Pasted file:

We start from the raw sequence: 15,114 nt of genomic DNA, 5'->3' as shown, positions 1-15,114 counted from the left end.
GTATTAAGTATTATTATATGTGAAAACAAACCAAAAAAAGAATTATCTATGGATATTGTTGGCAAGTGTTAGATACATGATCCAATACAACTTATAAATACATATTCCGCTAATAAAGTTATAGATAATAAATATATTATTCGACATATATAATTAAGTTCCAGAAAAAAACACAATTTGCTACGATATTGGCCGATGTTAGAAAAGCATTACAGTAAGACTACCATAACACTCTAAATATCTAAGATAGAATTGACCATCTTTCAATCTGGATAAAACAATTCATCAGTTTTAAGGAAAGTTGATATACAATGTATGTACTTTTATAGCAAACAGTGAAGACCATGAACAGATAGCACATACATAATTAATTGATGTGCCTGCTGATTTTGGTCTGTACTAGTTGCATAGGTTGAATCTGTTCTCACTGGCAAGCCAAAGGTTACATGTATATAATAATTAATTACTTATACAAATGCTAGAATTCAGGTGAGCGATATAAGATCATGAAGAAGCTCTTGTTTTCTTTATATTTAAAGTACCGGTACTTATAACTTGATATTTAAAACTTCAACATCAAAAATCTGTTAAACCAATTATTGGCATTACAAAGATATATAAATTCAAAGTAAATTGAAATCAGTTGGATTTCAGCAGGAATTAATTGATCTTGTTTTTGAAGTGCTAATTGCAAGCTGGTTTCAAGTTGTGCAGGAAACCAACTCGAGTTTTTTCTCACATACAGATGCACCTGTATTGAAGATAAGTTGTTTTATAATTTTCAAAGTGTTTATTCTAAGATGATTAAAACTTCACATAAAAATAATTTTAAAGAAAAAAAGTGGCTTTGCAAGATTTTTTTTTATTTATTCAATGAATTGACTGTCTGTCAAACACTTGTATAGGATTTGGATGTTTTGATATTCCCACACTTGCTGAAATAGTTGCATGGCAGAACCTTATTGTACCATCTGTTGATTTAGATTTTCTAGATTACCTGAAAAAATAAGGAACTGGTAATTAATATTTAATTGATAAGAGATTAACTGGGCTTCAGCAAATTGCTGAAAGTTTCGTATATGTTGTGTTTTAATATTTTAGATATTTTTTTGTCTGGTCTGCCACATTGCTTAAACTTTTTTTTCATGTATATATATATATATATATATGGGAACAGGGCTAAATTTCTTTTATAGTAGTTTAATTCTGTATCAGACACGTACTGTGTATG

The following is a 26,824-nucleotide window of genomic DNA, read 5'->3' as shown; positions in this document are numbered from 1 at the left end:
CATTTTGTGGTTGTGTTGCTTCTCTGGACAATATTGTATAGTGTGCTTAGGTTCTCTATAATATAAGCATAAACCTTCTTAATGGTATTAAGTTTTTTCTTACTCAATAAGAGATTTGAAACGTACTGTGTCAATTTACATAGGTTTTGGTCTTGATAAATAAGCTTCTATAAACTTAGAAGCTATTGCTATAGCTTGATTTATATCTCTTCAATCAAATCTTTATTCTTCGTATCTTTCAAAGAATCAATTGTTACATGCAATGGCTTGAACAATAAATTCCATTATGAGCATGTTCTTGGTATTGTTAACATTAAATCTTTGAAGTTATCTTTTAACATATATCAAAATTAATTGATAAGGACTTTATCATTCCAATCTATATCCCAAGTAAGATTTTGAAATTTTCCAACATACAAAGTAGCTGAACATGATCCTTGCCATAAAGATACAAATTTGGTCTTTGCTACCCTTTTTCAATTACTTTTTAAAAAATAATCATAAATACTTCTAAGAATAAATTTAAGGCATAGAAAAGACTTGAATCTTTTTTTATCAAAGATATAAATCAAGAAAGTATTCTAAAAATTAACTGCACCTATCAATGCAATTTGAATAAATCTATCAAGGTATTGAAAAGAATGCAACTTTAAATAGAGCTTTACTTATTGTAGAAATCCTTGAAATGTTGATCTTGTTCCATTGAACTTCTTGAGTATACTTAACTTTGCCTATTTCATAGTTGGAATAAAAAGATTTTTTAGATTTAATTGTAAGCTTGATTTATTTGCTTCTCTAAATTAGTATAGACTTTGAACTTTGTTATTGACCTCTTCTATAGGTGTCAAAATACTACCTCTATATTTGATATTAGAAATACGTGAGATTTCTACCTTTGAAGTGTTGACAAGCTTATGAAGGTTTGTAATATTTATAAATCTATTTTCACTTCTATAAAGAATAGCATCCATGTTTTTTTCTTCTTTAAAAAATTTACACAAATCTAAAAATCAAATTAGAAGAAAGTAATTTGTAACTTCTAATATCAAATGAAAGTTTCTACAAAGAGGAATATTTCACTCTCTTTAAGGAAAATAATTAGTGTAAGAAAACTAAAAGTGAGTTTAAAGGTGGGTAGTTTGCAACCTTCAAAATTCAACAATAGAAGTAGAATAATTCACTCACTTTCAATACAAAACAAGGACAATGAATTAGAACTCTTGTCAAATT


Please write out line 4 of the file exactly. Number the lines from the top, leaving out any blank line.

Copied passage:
CATTTTGTGGTTGTGTTGCTTCTCTGGACAATATTGTATAGTGTGCTTAGGTTCTCTATAATATAAGCATAAACCTTCTTAATGGTATTAAGTTTTTTCTTACTCAATAAGAGATTTGAAACGTACTGTGTCAATTTACATAGGTTTTGGTCTTGATAAATAAGCTTCTATAAACTTAGAAGCTATTGCTATAGCTTGATTTATATCTCTTCAATCAAATCTTTATTCTTCGTATCTTTCAAAGAATCAATTGTTACATGCAATGGCTTGAACAATAAATTCCATTATGAGCATGTTCTTGGTATTGTTAACATTAAATCTTTGAAGTTATCTTTTAACATATATCAAAATTAATTGATAAGGACTTTATCATTCCAATCTATATCCCAAGTAAGATTTTGAAATTTTCCAACATACAAAGTAGCTGAACATGATCCTTGCCATAAAGATACAAATTTGGTCTTTGCTACCCTTTTTCAATTACTTTTTAAAAAATAATCATAAATACTTCTAAGAATAAATTTAAGGCATAGAAAAGACTTGAATCTTTTTTTATCAAAGATATAAATCAAGAAAGTATTCTAAAAATTAACTGCACCTATCAATGCAATTTGAATAAATCTATCAAGGTATTGAAAAGAATGCAACTTTAAATAGAGCTTTACTTATTGTAGAAATCCTTGAAATGTTGATCTTGTTCCATTGAACTTCTTGAGTATACTTAACTTTGCCTATTTCATAGTTGGAATAAAAAGATTTTTTAGATTTAATTGTAAGCTTGATTTATTTGCTTCTCTAAATTAGTATAGACTTTGAACTTTGTTATTGACCTCTTCTATAGGTGTCAAAATACTACCTCTATATTTGATATTAGAAATACGTGAGATTTCTACCTTTGAAGTGTTGACAAGCTTATGAAGGTTTGTAATATTTATAAATCTATTTTCACTTCTATAAAGAATAGCATCCATGTTTTTTTCTTCTTTAAAAAATTTACACAAATCTAAAAATCAAATTAGAAGAAAGTAATTTGTAACTTCTAATATCAAATGAAAGTTTCTACAAAGAGGAATATTTCACTCTCTTTAAGGAAAATAATTAGTGTAAGAAAACTAAAAGTGAGTTTAAAGGTGGGTAGTTTGCAACCTTCAAAATTCAACAATAGAAGTAGAATAATTCACTCACTTTCAATACAAAACAAGGACAATGAATTAGAACTCTTGTCAAATT